So I’ve now spent a thousand words setting the stage, describing where I came from.  How could this crap really be relevant 40 years later?  Well thirty years ago, I became a father.  Certainly I wasn’t the first man thrust into this role without a guidebook, or even much of a role model.  Some of the finest men, strongest leaders, and successful athletes never even knew their fathers – or knew that they were a bum.  So I really and truly doubt that any of my faults were because my own father didn’t have much of a guidebook either.  His best friend, Mr. Dick Tongate, told us after Dad’s funeral that when they were kids together Papu would berate him and didn’t think he had ever told Daddy that he had done a good job (on anything), ever hugged him, and certainly never that he loved him or was proud of him.  Wow, my brothers and sisters were so moved to learn this.  So, would we kids be expecting too much from the old man?  I should expect him to realize that it was important to teach me how to throw, buy me football gear, take me fishing, watch my band concerts, little league games, wrestling matches, teach me how to tie a tie, jog with me, discuss the Lord with me, talk to me about love and sex, or even explain what was going on in the Cardinal baseball and the Mizzou football games?  To hold me with one hand, even if a Falstaff beer was in the other?  This is rhetorical, of course.

Perhaps Jean Klein really did do the best he could.  He had a rat for a father (had Papu’s father been inattentive and cruel as well?). Dad faced death in Belgium, France, and Germany.  I’m sure he saw (and did) horrible things during that war.  He had come home from that overseas hell addicted to nicotine and alcohol.  Mom told tales of war demons that would haunt him for decades, often through nightmares.  Life was frustrating also – as a farmer, he constantly pleaded for rain, or less rain, or less heat as his crops often failed, and his father berated his efforts for a bountiful harvest.  Yes indeed, Jean M. Klein may well have done the best he was “capable” of.

Anyway so I quickly fathered two daughters, and thought I was a pretty good dad.  Perhaps I was, but it was, in retrospect being a “pretty good mom.”  You see my parental role model was really Mom.  Maureen Blanton Klein was actually a bit of a supermom.  I can deal with that in a different post, but suffice it to say, her’s was really the role I was playing.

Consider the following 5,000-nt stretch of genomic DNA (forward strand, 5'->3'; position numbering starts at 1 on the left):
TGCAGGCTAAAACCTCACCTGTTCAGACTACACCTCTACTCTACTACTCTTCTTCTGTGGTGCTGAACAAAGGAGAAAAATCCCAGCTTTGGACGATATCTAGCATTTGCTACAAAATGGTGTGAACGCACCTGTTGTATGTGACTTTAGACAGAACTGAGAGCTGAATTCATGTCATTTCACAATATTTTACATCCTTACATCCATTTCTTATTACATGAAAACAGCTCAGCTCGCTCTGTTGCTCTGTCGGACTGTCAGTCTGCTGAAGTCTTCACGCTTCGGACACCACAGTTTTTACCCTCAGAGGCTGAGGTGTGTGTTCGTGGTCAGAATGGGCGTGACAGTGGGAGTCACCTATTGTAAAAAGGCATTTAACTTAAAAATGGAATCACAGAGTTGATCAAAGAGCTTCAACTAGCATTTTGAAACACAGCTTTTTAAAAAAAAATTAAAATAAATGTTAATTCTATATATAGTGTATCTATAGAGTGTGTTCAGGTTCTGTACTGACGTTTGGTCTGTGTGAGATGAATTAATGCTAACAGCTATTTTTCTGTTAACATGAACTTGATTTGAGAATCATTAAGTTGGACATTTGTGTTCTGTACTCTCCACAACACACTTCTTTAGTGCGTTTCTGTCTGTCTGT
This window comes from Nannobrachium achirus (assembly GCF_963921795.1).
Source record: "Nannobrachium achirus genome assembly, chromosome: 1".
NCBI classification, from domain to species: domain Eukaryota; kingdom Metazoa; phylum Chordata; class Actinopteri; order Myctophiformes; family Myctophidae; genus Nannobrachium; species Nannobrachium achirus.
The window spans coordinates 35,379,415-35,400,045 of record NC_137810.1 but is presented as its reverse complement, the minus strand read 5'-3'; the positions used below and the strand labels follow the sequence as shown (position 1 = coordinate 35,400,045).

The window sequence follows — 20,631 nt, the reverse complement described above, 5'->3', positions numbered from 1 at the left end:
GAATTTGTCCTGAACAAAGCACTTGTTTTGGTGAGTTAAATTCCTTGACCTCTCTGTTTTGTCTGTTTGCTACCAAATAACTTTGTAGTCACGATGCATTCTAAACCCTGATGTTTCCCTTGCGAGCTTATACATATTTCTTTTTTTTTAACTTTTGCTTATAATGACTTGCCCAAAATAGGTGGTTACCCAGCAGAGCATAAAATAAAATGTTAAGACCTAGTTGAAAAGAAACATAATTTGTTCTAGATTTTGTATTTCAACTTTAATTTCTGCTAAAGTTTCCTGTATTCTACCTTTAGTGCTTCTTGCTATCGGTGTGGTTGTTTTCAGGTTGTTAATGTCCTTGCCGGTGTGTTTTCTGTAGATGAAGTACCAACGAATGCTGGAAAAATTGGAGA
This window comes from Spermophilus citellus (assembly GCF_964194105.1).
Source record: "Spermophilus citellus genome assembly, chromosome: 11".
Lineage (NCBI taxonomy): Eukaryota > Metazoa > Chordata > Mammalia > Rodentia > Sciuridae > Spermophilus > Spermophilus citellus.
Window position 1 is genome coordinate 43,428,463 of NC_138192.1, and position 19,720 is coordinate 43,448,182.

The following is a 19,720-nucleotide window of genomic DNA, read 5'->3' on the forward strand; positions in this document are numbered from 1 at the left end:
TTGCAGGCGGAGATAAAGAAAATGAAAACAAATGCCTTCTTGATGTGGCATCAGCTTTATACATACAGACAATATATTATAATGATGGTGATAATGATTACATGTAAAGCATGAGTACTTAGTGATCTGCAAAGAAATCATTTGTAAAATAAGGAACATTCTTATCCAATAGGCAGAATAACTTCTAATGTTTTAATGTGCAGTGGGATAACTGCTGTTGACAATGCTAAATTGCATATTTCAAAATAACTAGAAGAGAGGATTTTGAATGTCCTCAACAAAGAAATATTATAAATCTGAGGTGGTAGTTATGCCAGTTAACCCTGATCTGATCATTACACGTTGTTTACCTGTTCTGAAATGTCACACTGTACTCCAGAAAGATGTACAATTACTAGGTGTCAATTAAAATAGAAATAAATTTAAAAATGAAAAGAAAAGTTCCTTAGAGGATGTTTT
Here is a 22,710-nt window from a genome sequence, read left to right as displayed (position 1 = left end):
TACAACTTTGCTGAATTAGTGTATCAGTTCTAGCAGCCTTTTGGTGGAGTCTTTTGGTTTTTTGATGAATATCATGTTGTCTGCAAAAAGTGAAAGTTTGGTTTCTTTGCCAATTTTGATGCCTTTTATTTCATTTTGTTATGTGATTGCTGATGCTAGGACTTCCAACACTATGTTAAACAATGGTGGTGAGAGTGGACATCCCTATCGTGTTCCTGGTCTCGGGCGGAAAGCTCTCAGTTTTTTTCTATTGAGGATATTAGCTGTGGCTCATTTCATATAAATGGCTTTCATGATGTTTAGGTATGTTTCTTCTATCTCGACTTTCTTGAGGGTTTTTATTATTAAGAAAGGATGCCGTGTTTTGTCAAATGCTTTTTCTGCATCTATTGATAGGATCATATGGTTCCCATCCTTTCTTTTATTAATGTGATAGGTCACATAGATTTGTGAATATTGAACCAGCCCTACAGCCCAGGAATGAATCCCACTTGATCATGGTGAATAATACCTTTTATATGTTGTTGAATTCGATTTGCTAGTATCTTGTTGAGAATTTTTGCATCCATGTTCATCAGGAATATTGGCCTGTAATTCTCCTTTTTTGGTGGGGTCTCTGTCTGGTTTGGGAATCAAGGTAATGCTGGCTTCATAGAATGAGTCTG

But, as I would later say in his funeral eulogy, “Although daughters are wonderful, and mine hung the moon, a man wants a son.”  So twentyone years ago, on my own birthday, I was blessed with William Cullen Klein.  Not only did we share the same first name and birthday, I’d soon find out just how much alike we really were; and how different.

Like me, Cullen had my daddy’s piercing beautiful blue eyes.  He was always so determined – it seemed like he could do almost anything he set his mind to.  Despite the fact that I really (or so I remember) tried to teach him to throw and hit a baseball, and throw and catch a football, or even shoot a basketball, he had about as many athletic gifts as I did.  I took him to Marlin and Dolphin and Cardinal games, and tried to explain the games’ rules to him, but he didn’t really care.  Regardless, he was incredibly intelligent, in the “gifted” program at Gemini Elementary School, honor society, and strait “A”s.  When I overheard a couple of his classmates call him a pussy, i flashedback to my own inner torment.  My beautiful son was me, all over again.  I saw a the proverbial “target” on the back of his head, and had to do something.  I enrolled him in Tae Kwan Do, and even went to classes with him.  He had his second degree black belt in no time, and we even went to the boxing gym together.  My son would NOT be bullied.

Not so deep down, just under the surface, I saw the writing on the wall, and when he didn’t act on the advances of an absolutely beautiful 12 year old neighbor girl, I knew for sure.  Cullen was gay.  It doesn’t take much digging to know that I knew long before then; its likely that’s why I tried so desperately to do those guy things with him.